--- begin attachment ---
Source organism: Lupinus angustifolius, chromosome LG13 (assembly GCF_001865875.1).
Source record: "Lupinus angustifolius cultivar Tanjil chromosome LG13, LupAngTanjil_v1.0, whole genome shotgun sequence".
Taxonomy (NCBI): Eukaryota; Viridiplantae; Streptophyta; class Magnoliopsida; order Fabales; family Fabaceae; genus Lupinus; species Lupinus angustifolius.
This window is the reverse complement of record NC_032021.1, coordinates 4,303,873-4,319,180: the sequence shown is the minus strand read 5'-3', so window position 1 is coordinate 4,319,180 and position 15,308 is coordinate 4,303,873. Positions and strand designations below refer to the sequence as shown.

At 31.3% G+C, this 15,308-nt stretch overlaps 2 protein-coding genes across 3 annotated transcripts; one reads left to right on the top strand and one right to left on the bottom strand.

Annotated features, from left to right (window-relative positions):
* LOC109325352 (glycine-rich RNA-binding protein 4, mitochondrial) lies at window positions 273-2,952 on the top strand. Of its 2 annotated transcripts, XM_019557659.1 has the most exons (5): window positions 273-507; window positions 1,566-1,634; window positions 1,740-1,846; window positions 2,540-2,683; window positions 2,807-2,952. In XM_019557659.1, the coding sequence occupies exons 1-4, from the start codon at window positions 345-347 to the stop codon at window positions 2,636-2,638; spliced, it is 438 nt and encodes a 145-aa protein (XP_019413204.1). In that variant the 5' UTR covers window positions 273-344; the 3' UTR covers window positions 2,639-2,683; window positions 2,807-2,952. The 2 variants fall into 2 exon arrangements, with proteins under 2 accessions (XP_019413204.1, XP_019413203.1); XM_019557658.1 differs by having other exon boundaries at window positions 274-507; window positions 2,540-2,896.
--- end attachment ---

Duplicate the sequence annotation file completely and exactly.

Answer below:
Source organism: Lupinus angustifolius, chromosome LG13 (assembly GCF_001865875.1).
Source record: "Lupinus angustifolius cultivar Tanjil chromosome LG13, LupAngTanjil_v1.0, whole genome shotgun sequence".
Taxonomy (NCBI): Eukaryota; Viridiplantae; Streptophyta; class Magnoliopsida; order Fabales; family Fabaceae; genus Lupinus; species Lupinus angustifolius.
This window is the reverse complement of record NC_032021.1, coordinates 4,303,873-4,319,180: the sequence shown is the minus strand read 5'-3', so window position 1 is coordinate 4,319,180 and position 15,308 is coordinate 4,303,873. Positions and strand designations below refer to the sequence as shown.

At 31.3% G+C, this 15,308-nt stretch overlaps 2 protein-coding genes across 3 annotated transcripts; one reads left to right on the top strand and one right to left on the bottom strand.

Annotated features, from left to right (window-relative positions):
* LOC109325352 (glycine-rich RNA-binding protein 4, mitochondrial) lies at window positions 273-2,952 on the top strand. Of its 2 annotated transcripts, XM_019557659.1 has the most exons (5): window positions 273-507; window positions 1,566-1,634; window positions 1,740-1,846; window positions 2,540-2,683; window positions 2,807-2,952. In XM_019557659.1, the coding sequence occupies exons 1-4, from the start codon at window positions 345-347 to the stop codon at window positions 2,636-2,638; spliced, it is 438 nt and encodes a 145-aa protein (XP_019413204.1). In that variant the 5' UTR covers window positions 273-344; the 3' UTR covers window positions 2,639-2,683; window positions 2,807-2,952. The 2 variants fall into 2 exon arrangements, with proteins under 2 accessions (XP_019413204.1, XP_019413203.1); XM_019557658.1 differs by having other exon boundaries at window positions 274-507; window positions 2,540-2,896.